June 20, 2023
The Global Mobility Overton Window
The Overton window, also known as the window of discourse, is a model initially developed by American policy analyst Joseph Overton which describes the range of policies politically acceptable to the mainstream population at a given time. As opinions and ideas change over time, the window can shift or even expand between different extremes, shaping the agenda of public policy makers.
In this article we explore how an adaptation of this model can be useful to global mobility in thinking about both policy design and redesign. We then look at a few examples of how organisations can look at governing factors in the external environment as well as existing programme data to better understand shifts or expansions in the window for their company.
Policy design in global mobility, like policy design carried out by national governments, to a large degree takes place within the Overton Window (see below), that goldilocks zone where policies are widely accepted by stakeholders. Whilst policy structures exist outside this window, they can be difficult to implement and operationalise without the endorsement of both business units and the mobile workforce. That said, as figure 1 illustrates, there is a notable exception when it comes to compliance policies and requirements.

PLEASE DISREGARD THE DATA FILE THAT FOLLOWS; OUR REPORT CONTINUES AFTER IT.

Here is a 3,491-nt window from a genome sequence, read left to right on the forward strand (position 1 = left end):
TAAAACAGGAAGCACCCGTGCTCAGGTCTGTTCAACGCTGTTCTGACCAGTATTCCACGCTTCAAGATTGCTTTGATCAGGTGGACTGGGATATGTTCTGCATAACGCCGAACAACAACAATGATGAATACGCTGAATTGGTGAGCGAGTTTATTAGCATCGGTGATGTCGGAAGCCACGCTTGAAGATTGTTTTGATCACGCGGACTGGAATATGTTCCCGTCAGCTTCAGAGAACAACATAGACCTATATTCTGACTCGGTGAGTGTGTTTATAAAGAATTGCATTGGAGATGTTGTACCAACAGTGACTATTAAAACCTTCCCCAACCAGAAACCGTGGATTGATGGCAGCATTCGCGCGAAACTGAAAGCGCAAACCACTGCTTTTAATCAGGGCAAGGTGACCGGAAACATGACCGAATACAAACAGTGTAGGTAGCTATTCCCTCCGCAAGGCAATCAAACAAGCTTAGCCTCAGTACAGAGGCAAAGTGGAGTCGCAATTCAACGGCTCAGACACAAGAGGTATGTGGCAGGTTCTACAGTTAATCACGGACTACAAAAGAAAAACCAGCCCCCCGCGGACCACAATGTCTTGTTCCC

Let’s look at some of the key trends which are already shaping policies in development:
Diversity, Equality & Inclusions
Organisations have in recent times developed much more clearly defined DE&I policies and processes. As a result, global mobility has had to adapt to ensure that mobility is open to everyone in the company. Many organisations have already taken a first step along this path in reviewing and revising policy language to ensure that it is inclusive and reflective of a modern-day work environment.
Short-term business visitors / overseas remote working